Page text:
Representing Parties in Interest in a Chapter 11 Bankruptcy

Posted on 08-23-2019

By: Mark Haut, Lexis Practice Advisor

This article provides general guidance for counsel retained to represent a party in interest in a bankruptcy proceeding. Bankruptcy cases involve myriad issues so coverage in this article is limited to certain general actions that should usually be taken when representing a party in interest. Counsel should refer to the specific topics in Lexis Practice Advisor to find practical advice concerning specific bankruptcy issues.

Overview of Representing Parties in Interest in Bankruptcy

In addition to debtor representation, attorneys are retained in bankruptcy proceedings to handle a wide variety of matters both big and small. Numerous parties have stakes in the outcome of a bankruptcy case, particularly a large case. Some attorneys represent parties involved in every aspect of the case, such as creditors’ committees and Debtor in Possession (DIP) lenders (among others), while other attorneys are retained to handle discrete matters, such as filing a proof of claim, defending a client in an adversary proceeding, and/or responding to a motion. Counsel may also be retained prior to the bankruptcy to assist with prebankruptcy planning and workout discussions with the debtor.1

Counsel representing Chapter 11 debtors and creditors’ committees have numerous responsibilities that are outside the scope of this article.2 When filing bankruptcy, certain non-debtor clients will immediately retain counsel to represent them in all matters that may arise in the bankruptcy proceeding. These clients may be existing clients that frequently utilize the same counsel’s services for bankruptcy matters (usually large institutional clients, such as banks, national landlords, or telecommunications companies), existing clients of other departments in the bankruptcy counsel’s firm, or new clients.

Counsel Retained Immediately after the Bankruptcy Filing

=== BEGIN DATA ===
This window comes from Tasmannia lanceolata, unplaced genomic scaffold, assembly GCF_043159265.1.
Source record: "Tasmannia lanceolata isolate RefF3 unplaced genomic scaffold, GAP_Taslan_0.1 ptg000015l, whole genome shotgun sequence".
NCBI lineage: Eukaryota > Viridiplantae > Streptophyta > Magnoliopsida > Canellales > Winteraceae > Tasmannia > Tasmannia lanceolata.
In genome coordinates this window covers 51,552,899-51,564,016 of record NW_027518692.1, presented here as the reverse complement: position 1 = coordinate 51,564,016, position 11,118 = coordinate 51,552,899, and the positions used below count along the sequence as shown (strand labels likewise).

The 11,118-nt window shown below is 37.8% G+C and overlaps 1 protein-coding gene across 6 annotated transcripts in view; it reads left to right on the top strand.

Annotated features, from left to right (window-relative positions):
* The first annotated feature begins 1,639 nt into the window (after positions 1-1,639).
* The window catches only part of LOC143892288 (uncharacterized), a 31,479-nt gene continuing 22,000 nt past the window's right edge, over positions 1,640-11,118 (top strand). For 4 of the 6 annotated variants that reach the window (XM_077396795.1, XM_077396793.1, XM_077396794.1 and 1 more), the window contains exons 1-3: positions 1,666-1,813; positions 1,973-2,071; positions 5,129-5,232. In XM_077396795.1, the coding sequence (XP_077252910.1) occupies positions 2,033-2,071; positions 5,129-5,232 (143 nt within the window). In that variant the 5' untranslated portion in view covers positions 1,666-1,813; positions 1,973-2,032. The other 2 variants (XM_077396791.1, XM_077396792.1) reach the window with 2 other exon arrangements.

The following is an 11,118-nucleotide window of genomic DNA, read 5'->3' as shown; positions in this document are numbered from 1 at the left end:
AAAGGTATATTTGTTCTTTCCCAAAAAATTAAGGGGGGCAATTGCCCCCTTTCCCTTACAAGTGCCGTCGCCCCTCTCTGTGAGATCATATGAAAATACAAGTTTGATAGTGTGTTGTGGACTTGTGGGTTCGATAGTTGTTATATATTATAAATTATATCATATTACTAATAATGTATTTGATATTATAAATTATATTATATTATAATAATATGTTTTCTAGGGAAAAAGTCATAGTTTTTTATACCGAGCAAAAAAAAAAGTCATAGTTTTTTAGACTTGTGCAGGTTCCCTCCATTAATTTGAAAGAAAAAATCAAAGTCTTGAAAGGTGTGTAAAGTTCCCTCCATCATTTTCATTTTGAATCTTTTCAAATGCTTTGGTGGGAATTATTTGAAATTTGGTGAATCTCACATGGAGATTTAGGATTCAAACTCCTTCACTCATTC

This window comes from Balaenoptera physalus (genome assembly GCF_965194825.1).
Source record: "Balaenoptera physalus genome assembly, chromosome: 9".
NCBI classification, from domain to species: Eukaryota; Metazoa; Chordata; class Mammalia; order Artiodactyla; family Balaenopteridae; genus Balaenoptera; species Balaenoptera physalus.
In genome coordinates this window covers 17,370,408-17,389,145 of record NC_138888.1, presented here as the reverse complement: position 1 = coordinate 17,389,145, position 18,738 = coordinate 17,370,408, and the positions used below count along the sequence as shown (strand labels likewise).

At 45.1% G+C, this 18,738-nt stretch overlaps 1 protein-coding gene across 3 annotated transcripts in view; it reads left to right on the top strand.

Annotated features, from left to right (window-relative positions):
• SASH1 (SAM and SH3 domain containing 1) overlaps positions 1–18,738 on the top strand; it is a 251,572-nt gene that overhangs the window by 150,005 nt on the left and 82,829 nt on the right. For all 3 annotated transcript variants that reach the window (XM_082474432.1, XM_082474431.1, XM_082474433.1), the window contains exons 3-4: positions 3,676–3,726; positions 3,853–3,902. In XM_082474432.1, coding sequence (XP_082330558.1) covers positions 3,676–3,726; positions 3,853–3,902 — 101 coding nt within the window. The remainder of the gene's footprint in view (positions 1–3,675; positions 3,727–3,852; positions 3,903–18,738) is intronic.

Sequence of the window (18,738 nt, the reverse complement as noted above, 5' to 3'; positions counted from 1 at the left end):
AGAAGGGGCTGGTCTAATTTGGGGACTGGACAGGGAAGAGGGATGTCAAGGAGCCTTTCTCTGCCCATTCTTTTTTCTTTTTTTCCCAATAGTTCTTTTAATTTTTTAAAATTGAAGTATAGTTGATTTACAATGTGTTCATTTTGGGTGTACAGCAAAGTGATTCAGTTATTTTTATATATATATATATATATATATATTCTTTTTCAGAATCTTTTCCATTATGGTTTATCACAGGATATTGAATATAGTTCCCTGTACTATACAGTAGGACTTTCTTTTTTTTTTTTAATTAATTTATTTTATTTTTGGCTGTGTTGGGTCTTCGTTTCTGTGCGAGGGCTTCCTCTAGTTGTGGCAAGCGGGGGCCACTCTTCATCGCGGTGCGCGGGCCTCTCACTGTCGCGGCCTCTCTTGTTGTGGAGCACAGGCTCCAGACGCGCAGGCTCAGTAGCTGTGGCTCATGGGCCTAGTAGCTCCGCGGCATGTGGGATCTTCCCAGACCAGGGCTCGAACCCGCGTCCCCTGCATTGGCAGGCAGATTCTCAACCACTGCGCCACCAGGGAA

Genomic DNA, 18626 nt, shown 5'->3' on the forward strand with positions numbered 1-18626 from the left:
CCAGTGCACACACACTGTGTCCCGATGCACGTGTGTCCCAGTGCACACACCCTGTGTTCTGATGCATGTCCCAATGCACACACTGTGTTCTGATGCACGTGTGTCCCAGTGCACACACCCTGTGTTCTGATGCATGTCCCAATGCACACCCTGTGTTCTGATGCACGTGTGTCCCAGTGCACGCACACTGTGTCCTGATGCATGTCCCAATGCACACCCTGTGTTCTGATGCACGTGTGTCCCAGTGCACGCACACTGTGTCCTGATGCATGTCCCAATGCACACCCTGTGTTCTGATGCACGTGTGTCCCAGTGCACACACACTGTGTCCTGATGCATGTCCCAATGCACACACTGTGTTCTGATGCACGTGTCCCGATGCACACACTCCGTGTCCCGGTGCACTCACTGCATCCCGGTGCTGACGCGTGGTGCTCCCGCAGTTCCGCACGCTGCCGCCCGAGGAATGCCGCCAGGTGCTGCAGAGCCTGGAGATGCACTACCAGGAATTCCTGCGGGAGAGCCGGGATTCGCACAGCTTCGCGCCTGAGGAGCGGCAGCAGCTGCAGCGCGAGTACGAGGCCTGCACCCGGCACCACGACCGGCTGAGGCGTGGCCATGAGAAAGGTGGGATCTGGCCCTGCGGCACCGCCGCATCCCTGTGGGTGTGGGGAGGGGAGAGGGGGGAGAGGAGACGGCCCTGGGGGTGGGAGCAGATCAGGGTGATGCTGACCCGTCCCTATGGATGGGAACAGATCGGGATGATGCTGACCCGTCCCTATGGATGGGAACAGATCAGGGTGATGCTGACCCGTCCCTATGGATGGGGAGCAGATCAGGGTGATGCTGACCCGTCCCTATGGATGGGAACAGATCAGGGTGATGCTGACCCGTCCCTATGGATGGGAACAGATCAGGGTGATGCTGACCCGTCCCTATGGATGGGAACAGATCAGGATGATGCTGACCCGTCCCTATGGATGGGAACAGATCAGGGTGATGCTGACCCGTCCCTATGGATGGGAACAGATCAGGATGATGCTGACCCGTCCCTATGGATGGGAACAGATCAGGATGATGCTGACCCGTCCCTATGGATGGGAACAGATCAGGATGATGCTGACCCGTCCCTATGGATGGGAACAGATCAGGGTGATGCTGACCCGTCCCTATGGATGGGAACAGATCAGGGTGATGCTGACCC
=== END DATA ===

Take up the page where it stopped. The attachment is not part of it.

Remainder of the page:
Counsel retained upon the Chapter 11 filing (or prior) should immediately review the bankruptcy petition and first day motions to determine if any of the relief sought is objectionable. After a Chapter 11 filing, the debtor typically files several motions at the same time as the petition (known as first day motions). First day motions involve matters requiring immediate consideration and are heard on or soon after the bankruptcy filing date. The first day motions often include requests for interim postpetition financing and/or the use of cash collateral, as well as requests for authority to pay certain prepetition claims (such as certain employee and critical vendor claims, for example) ahead of others during bankruptcy. The requests for interim relief are made to ensure that the debtor’s business operations continue uninterrupted.3 In certain jurisdictions, the debtor is also required to file an affidavit or declaration with the first day motions (a so-called first day affidavit). The affidavit typically includes general and specific information about the debtor and is used to meet the applicable local rule requirement and provide evidentiary support for the first day motions. For this latter reason, debtors in jurisdictions that do not require a first day affidavit will sometimes still file one with the first day filings. A review of the first day affidavit will assist counsel in understanding the debtor’s business, the events leading to the bankruptcy filings, and potentially the debtor’s intentions for the bankruptcy proceeding. Counsel will be able to quickly access all of these documents through Case Management/Electronic Case Files (CM/ECF), and, when dealing with large debtors, the claims agent’s website. Claims agents typically maintain a website to provide the public with free access to all filings on the bankruptcy docket as well as the claims filed in the case.